25 February 2019

Younger consumers addressing protection needs too late in life

4 min read

 
Meera Khanna, Consumer PR Manager

Meera Khanna

Consumer PR Manager - Protection

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• Three- quarters (74%) of Independent Financial Advisers (IFAs) believe that younger consumers are addressing their Protection needs too late in life
• Nearly nine in 10 (87%) advisers agree that Income Protection (IP) is ‘massively undersold’, potentially creating opportunities for both advisers and younger consumers
• One of the barriers to recommending IP is that it is perceived to be too expensive yet a gym membership is twice the price

New research by Royal London shows three quarters (74%) of IFAs believe that younger consumers are not addressing their protection needs early enough, with two in five (43%) advisers struggling to attract clients under the age of 35.

Nearly nine in 10 IFAs (87%) agree that IP is undersold in the industry, with the main barriers to selling or recommending the product being a lack of awareness of IP among clients (52%). Affordability was another obstacle for selling IP according to 51% of advisers despite the fact that, on average, income protection is cheaper than a monthly gym membership.

Cost of Income Protection

A barrier to selling IP to clients was that it was perceived to be too expensive but Royal London found that a gym membership is more than double the price of IP. Monthly gym membership fees in the UK are estimated to be £40.53. In comparison, a 30 year old, non-smoking male working as an administrative officer could get £18,000 income protection for full term with a 13-week deferred period for less than £20 a month.

Protection gap

Seven in 10 (72%) advisers agreed that the protection gap is increasing, while six in 10 (63%) feel that protection products need to be tailored to fit the needs of the changing lifestyles of consumers.

IFAs were divided on the likelihood of providing protection to those working in the “gig economy”. Three in 10 (29%) believe the gig economy presents an opportunity to the income protection market, with some advisers seeing it as a chance to engage with a market that is typically underinsured. However, some advisers saw the rise of freelance work as a threat for the industry (28%), mostly because the irregularity of work and income could make it harder for clients to commit to spending on protection plans.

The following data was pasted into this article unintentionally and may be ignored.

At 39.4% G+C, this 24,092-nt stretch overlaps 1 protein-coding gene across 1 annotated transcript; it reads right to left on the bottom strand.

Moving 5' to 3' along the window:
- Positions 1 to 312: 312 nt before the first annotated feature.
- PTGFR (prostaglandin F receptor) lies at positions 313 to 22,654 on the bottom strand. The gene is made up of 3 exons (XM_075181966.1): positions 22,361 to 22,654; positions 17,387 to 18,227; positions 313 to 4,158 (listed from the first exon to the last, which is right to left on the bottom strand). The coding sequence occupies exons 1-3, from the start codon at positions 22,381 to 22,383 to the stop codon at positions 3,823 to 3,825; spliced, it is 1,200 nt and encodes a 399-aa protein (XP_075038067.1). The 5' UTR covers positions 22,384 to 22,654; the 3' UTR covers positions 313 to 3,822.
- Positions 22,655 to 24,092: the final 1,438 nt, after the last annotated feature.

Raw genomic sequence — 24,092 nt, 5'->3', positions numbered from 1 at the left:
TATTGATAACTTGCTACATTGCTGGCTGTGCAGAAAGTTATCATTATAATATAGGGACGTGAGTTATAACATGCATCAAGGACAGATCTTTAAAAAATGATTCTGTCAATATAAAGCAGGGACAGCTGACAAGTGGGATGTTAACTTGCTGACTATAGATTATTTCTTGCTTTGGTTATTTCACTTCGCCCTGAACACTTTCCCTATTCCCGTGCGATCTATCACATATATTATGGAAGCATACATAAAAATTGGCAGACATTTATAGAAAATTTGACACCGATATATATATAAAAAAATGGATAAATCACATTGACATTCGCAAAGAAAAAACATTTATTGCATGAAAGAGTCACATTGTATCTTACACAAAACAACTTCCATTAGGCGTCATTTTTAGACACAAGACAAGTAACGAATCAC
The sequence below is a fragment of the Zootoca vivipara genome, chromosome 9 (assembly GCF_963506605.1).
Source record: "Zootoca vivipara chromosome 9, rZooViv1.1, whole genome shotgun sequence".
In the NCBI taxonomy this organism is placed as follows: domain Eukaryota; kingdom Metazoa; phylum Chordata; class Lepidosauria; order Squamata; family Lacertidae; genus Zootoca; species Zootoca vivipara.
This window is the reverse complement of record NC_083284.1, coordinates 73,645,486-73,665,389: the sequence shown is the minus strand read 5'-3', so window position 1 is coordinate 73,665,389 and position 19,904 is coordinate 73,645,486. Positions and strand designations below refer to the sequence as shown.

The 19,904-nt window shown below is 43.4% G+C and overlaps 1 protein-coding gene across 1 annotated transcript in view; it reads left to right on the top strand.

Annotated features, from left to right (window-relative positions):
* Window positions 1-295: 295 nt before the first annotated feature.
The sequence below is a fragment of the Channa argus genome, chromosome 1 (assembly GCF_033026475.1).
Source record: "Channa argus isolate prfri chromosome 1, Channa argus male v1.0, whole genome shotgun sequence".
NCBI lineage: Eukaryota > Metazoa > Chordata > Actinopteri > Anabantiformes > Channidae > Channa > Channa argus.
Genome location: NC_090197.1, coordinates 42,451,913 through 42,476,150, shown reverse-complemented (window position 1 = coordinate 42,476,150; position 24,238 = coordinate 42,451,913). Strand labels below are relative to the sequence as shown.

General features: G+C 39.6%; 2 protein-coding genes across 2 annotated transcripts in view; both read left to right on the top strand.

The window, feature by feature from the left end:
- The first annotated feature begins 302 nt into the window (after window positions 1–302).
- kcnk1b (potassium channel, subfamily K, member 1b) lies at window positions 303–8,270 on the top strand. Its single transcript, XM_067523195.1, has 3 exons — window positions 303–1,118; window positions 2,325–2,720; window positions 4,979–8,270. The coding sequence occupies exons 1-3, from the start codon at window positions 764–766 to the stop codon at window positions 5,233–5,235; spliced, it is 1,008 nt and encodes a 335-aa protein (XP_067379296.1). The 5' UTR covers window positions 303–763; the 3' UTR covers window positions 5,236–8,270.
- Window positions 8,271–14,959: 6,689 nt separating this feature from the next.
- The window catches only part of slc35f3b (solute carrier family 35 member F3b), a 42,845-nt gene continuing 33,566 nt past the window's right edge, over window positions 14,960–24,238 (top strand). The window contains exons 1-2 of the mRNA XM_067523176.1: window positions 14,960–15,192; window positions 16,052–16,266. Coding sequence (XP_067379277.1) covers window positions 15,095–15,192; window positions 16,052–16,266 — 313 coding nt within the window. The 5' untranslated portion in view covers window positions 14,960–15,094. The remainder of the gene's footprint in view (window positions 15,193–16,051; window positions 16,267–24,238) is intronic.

Jennifer Gilchrist, protection specialist at Royal London, said:

“It’s clear from the research that we need to raise awareness of the benefits of income protection, especially amongst younger consumers. As part of this, we need to tackle the perception of protection being expensive. There is a whole range of options that can be personalised to individual budgets and customers often tell us they are pleasantly surprised when they find protection isn’t as costly as they anticipated. Customers are at the heart of what we do, so any insight into their needs is valuable in helping us to provide better outcomes for them which will help to bridge the protection gap.”

The research also shows that the key factors providers should consider when developing new products are the life expectancy of those with chronic illnesses increasing, changing family dynamics and the rise of the “gig economy”.

Notes to Editors

1.     Opinium on behalf of Royal London surveyed 205 UK Independent Financial Advisers between 7h and 13th November 2018. The survey was carried out online.

2.     According to findings from Deloitte and Europe Active, UK gym memberships cost around £40.53 monthly.

3.     A 30 year old, non-smoking male working as an administrative officer could get £18,000 income protection for full term with a 13-week deferred period at a monthly premium of £19.53.

About Royal London:

Royal London is the largest mutual life, pensions and investment company in the UK, with funds under management of £117 billion, 8.8 million policies in force and 3,745 employees. Figures quoted are as at 30 June 2018.

For further information please contact:

Meera Khanna, Consumer PR Manager